Malians demand protection from the state after suspected extremists kill 132 civilians

Malians demand protection from the state after suspected extremists kill 132 civilians
At least 132 civilians were killed by suspected Muslim extremists in central Mali, as around two-thirds of the country remains beyond state control.
4 min read
Mali has declared three days of mourning for over a hundred civilians who were killed by suspected extremists [Getty]

Dozens of Malians demonstrated Tuesday in the central town of Bankass to demand state protection after suspected Muslim extremists massacred at least 132 civilians, and possibly many more, in nearby neighbouring villages.

The mass killing - the latest in a series of attacks across the Sahel - resulted in one of Mali's highest civilian death tolls.

The government says fighters from the Fulani religious leader Amadou Koufa's armed group, the Katiba Macina, killed 132 civilians in Diallassagou and two surrounding villages, a few dozen kilometres (miles) from Bankass.

A local official, speaking on condition of anonymity, said there were "more than 200 dead and missing".

"We have never seen anything like this in Mali - the state must do something," he told AFP.

A police official said more bodies had been found on Tuesday.

Junta leader Colonel Assimi Goita declared three days of mourning and the government on Tuesday sent a delegation of four ministers - led by Colonel Ismael Wague, a junta leader - to the scene, some 500 kilometres (310 miles) northeast of Bamako.

They expressed their sympathy and stopped by the hospital in Mopti where some of the injured are being treated.

"We gave them symbolic 'envelopes' from the president of the transition, Colonel Goita," said Health Minister Dieminatou Sangare, who was also part of the delegation.

The junta - which seized power in 2020 after months of protests against the civilian government's failure to end the violence racking the country - on Monday said the safety of Mali's citizens remained its "absolute priority".

But that was not enough for the people of Bankass, the capital of the area where the massacre took place.

"We want the authorities to think about us," a woman who did not give her name told reporters after a march to demand better security.

"I lost my two children - I have nothing to live for. Look for yourselves, we are being martyred, raped, abandoned," she added before bursting into tears.

A collective that says it is made up of elected officials and civil society representatives has declared "civil disobedience" until further notice.

"Apart from health, all public services have been blocked - almost no one has gone to work," a youth leader said.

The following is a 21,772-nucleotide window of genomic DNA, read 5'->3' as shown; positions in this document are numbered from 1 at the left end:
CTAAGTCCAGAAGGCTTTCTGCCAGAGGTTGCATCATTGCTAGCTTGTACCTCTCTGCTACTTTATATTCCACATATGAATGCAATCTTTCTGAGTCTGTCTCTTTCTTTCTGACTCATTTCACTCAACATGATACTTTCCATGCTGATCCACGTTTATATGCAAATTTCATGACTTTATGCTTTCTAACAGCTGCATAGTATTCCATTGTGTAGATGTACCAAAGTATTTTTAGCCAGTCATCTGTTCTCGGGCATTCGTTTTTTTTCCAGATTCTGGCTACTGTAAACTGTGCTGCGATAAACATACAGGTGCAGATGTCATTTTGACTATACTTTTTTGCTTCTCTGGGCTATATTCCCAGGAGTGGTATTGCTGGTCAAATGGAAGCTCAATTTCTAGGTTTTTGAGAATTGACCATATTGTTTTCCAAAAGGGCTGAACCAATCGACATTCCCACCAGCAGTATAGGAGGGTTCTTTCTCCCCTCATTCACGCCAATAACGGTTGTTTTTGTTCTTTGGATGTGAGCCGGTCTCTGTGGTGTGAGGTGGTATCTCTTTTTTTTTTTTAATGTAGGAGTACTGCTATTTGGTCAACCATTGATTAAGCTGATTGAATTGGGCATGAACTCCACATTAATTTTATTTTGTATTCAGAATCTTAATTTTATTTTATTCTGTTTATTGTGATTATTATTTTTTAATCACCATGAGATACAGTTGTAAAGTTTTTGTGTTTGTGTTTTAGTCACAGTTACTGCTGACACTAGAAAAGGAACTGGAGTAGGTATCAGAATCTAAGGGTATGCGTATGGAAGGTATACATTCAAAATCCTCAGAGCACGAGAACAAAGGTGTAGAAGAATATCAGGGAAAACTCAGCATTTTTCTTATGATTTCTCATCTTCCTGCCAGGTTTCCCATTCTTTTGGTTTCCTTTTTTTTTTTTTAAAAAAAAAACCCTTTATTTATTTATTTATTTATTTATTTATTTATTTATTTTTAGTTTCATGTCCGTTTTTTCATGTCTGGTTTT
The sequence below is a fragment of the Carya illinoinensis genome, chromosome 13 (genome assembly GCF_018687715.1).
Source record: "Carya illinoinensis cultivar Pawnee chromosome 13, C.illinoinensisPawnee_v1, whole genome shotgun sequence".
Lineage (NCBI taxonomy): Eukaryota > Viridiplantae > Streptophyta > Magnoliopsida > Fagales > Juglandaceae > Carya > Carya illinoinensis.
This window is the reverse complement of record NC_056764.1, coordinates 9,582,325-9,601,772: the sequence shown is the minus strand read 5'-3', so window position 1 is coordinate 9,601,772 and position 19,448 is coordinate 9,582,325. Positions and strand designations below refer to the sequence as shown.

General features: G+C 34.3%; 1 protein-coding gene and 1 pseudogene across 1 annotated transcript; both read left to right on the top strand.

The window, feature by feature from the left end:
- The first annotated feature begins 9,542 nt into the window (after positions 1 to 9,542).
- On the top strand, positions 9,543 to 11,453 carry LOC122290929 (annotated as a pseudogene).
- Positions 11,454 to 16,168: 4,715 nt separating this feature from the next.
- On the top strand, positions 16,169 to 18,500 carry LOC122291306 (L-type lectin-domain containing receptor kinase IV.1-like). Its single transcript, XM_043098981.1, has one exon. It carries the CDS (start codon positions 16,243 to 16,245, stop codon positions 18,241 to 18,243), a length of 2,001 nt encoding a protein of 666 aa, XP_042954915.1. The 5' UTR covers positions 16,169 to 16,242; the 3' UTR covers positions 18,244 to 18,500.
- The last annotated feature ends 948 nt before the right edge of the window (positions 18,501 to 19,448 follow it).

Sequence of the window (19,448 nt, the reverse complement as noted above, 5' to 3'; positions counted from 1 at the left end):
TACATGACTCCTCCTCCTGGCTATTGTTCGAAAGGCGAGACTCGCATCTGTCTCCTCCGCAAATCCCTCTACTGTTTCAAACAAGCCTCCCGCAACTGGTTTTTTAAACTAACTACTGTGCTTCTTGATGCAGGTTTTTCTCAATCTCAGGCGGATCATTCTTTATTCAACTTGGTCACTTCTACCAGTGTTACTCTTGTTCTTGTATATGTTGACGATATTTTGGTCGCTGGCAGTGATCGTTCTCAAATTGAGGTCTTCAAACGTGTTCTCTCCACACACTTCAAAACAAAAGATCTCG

Political leaders in Bamako expressed sympathy while rallying around the armed forces.

But a group of political parties named the "Cadre d'echange", or Exchange Framework, and the National Human Rights Commission urged the authorities to take measures to prevent such tragedies from happening again.

Local officials said dozens of jihadists appeared on motorcycles, then rounded up and massacred dozens of men over the weekend.

They also said the armed men burned down shops, looted villages and stole cattle.

The bloodbath is believed to have culminated on Saturday night, with many people fleeing their homes.

Central Mali has been plagued by violence since the Al-Qaeda-affiliated Katiba Macina emerged in 2015.

Much of the area is beyond state control and is prone to violence by self-defence militias and inter-community reprisals.

On March 23, 2019, more than 160 Fulani civilians were massacred in the village of Ogossagou.

Since 2012, Mali has been rocked by an insurgency by groups linked to Al-Qaeda and the so-called Islamic State group.

Violence that began in the north has since spread to the centre and neighbouring Burkina Faso and Niger.

Thousands of civilians and combatants have died and hundreds of thousands have been displaced in one of the world's poorest regions.

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Two-thirds of Mali remains beyond state control.

The junta has recently turned away from Mali's former military allies, including France, and towards the Russians.

But Mali has seen a series of mass killings in recent months, including in the so-called three-border area on the border with Niger and Burkina Faso.

No one has claimed responsibility for the Diallassagou massacre.

Such mass killings are typically attributed to Islamic State-affiliated groups rather than Al-Qaeda-affiliated groups.

However, it is normally the Katiba Macina that operate in the Bankass area.

Nouhoum Togo, a local elected official in Bankass, told AFP the attack was a reprisal against locals after the Malian army on June 10 carried out an operation there, in which it said it had "neutralised" six jihadists.